The EPA estimates that, as of 2014, 81 percent of Category 1 and 2 workboats used older, uncontrolled or Tier 1 diesel engines, which are 10 times higher in emissions than a modern Tier 4 diesel engine. The slow turnover rate of these technologies means communities will only see nitrogen oxide (NOx) reductions of 161,167 tons per year, well below the 333,925-ton reduction predicted in the EPA 2008 Rule. Similarly, fine particulate emissions will only be reduced by 3,537 tons per year, instead of by 8,758 tons per year.
Starting in 2015, new diesel engines used in marine applications in the United States were required to meet Tier 4 emissions standards. Relative to previous generations of technology, these latest clean diesel technologies are proven to dramatically reduce emissions, including nitrogen oxides and fine particulates, by 88 percent to 95 percent compared to previous generations. Despite the widespread availability of the new, cleaner diesel engines for workboats, the cost and downtime required to upgrade and other factors have likely delayed investments in the newest technologies.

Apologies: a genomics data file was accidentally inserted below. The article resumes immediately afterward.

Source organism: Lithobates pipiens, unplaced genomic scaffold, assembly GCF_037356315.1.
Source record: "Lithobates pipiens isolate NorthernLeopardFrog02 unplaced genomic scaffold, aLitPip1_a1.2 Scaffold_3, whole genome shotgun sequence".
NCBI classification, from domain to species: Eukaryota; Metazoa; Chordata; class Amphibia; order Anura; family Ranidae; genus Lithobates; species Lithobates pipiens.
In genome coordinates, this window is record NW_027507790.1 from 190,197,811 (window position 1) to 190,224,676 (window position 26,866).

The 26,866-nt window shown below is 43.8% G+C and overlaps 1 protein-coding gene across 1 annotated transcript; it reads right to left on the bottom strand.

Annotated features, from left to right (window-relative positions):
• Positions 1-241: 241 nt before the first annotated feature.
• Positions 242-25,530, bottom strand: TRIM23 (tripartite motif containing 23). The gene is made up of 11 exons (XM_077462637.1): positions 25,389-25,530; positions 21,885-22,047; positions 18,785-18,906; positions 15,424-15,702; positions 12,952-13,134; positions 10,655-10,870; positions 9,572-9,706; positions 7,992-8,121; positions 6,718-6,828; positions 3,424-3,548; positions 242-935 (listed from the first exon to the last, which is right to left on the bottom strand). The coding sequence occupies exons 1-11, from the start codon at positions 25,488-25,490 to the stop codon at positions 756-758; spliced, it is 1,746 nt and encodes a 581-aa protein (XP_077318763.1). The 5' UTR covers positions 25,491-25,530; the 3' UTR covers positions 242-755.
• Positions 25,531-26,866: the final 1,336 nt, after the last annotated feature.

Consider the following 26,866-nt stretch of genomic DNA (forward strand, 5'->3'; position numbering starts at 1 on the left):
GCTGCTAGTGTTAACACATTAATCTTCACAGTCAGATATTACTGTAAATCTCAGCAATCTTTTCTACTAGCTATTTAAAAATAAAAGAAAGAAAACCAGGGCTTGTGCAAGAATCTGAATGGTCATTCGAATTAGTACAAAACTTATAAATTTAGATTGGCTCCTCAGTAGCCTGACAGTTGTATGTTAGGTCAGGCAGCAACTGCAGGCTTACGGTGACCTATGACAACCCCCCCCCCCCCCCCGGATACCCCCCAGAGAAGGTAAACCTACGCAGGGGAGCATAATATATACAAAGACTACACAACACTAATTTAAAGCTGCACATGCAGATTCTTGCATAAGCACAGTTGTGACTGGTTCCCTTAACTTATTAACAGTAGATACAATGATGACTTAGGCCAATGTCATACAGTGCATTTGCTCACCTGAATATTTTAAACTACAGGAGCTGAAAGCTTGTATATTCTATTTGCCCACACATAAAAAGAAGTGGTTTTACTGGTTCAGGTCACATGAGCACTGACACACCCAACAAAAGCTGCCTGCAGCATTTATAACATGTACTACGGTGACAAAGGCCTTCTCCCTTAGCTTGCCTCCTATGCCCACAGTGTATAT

Hence, if the rate of turnover to the newest generation of diesel technologies can be accelerated, near-port communities stand to reap significant air quality benefits. EDF calls it ‘low hanging fruit.’ For example, if all existing Category 2 vessels serving the New York Harbor upgraded to the newest diesel engines, emissions in the New York metropolitan area would be cut by more than 8 tons of nitrogen oxides per day. In the Port of Houston and Galveston, more than 4 tons of nitrogen oxides reductions per day could be realized for the Houston metropolitan area.